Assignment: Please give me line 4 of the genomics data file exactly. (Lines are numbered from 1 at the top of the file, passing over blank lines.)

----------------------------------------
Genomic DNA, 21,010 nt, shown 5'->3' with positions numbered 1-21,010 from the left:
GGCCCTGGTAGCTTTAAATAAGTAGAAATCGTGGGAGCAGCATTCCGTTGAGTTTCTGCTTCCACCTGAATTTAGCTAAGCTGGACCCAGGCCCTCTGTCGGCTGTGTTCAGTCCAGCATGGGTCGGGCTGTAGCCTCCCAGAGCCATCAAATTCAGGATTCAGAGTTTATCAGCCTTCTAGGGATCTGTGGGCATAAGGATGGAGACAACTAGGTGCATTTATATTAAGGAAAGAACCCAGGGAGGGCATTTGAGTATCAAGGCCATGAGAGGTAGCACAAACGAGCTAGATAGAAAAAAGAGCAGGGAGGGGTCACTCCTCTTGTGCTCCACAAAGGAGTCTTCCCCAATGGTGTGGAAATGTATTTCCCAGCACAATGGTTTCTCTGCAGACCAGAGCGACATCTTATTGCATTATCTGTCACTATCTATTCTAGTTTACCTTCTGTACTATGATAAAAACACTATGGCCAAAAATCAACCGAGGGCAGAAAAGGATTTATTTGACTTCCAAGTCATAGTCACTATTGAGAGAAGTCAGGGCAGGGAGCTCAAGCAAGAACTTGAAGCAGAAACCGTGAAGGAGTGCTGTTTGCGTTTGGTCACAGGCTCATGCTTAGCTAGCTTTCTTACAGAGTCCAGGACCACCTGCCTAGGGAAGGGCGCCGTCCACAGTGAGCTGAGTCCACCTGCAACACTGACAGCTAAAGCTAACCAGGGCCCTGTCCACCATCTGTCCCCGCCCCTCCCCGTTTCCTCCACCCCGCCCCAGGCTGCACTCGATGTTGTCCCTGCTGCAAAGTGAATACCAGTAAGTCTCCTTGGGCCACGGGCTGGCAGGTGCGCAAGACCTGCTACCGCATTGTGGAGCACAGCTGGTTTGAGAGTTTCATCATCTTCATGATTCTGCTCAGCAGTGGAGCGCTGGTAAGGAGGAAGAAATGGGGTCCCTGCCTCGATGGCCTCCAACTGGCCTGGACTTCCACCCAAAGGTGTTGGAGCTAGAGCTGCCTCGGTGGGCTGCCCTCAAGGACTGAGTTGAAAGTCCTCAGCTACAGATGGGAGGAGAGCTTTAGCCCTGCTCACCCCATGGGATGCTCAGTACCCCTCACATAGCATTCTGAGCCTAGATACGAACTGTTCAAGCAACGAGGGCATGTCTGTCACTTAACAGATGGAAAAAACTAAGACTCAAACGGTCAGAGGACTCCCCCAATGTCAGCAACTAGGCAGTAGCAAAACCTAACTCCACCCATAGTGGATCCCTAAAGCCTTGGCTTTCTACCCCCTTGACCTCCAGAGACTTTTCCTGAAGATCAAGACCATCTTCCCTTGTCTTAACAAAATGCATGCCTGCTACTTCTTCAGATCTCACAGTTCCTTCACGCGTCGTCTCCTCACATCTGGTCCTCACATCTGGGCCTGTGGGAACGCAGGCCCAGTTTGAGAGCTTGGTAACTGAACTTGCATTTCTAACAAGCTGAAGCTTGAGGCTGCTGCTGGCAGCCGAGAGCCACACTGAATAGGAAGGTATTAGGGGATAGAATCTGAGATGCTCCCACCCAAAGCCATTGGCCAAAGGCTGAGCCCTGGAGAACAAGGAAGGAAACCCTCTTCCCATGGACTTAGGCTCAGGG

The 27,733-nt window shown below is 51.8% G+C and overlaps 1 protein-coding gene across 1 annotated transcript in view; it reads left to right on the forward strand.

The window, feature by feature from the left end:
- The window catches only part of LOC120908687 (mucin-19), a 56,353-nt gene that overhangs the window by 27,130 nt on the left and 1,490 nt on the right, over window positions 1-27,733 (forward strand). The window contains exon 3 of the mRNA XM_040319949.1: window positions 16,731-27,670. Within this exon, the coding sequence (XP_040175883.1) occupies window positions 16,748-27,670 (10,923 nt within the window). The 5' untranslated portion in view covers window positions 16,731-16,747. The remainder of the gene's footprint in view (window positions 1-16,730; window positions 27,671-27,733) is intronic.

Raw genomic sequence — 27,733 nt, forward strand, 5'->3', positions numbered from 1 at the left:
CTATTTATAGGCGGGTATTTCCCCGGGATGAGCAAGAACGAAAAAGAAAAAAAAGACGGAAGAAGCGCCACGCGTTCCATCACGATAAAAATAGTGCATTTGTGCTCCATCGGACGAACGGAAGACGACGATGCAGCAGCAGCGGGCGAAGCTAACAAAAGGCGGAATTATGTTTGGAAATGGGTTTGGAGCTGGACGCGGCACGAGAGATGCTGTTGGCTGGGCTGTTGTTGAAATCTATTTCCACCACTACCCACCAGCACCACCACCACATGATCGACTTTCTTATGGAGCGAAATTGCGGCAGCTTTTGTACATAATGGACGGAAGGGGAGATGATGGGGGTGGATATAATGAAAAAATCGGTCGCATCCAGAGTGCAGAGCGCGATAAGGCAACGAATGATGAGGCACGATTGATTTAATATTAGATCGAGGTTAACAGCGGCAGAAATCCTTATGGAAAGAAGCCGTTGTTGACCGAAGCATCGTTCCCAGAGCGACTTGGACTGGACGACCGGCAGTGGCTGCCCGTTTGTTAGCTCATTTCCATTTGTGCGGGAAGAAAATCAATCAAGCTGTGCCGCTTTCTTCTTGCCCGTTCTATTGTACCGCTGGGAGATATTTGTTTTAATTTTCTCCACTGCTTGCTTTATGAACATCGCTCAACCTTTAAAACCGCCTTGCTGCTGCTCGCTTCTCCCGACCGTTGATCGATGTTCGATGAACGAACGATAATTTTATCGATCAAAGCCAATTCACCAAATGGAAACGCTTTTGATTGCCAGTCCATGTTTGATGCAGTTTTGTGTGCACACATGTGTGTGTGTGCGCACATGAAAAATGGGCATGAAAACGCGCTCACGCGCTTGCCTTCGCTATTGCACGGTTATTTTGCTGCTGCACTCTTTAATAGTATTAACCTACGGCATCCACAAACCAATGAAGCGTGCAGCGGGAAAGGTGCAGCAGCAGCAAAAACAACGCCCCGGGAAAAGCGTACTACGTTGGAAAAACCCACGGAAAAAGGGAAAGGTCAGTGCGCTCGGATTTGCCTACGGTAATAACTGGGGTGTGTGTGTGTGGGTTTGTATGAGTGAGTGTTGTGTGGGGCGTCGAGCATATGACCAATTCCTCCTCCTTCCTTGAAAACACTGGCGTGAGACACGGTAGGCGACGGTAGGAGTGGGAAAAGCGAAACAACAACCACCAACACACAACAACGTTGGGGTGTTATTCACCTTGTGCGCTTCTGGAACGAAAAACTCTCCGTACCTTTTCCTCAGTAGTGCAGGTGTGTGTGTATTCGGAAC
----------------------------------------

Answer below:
The window, feature by feature from the left end: